Italy and Switzerland agreed to ultimately introduce the new global standard for the ”automatic exchange of information” in tax matters. For this purpose, Switzerland is currently in negotiations with the European Commission to reach an agreement on the introduction of the AEOI with the EU member states (including Italy). The implementation will be in accordance with the new global standard recently adopted by the OECD and in full respect of the national legislative processes. Following the internationally agreed timeframe,4 it is expected that the AEOI with Switzerland will be implemented on the 2018 timeline (i.e., collection of data from 2017 and first information exchanges by September 2018). During the transitional period until the introduction of the AEOI, Italy and Switzerland will be able to use all the instruments at their disposal, including group requests, going back to the date of signing the amending protocol (23 February 2015) to combat tax fraud and evasion in the cross-border context. The OECD standard will apply in this respect whereas fishing expeditions remain prohibited.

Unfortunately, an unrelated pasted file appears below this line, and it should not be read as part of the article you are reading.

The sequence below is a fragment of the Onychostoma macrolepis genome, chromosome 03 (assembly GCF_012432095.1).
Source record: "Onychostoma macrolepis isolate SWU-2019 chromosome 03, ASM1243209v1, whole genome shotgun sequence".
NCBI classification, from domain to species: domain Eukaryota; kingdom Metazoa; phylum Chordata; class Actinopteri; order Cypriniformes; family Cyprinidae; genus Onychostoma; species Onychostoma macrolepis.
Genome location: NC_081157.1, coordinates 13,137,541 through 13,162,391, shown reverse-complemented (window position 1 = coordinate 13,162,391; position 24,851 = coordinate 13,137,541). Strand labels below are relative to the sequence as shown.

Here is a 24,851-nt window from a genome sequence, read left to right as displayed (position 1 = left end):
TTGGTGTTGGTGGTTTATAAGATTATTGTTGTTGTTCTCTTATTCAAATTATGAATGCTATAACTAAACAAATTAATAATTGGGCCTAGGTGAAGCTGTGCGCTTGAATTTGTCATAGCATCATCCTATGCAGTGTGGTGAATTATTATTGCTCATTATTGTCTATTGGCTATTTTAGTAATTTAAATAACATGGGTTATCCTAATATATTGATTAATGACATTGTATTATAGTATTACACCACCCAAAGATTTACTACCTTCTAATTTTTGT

Further amendment of the double tax treaty
In a subsequent phase, the double tax treaty between Italy and Switzerland shall be further amended to reduce the residual tax rates on dividends and interest, update the anti-abuse provision, add a treaty residence status for pension funds with mandatory contributions and include an arbitration clause.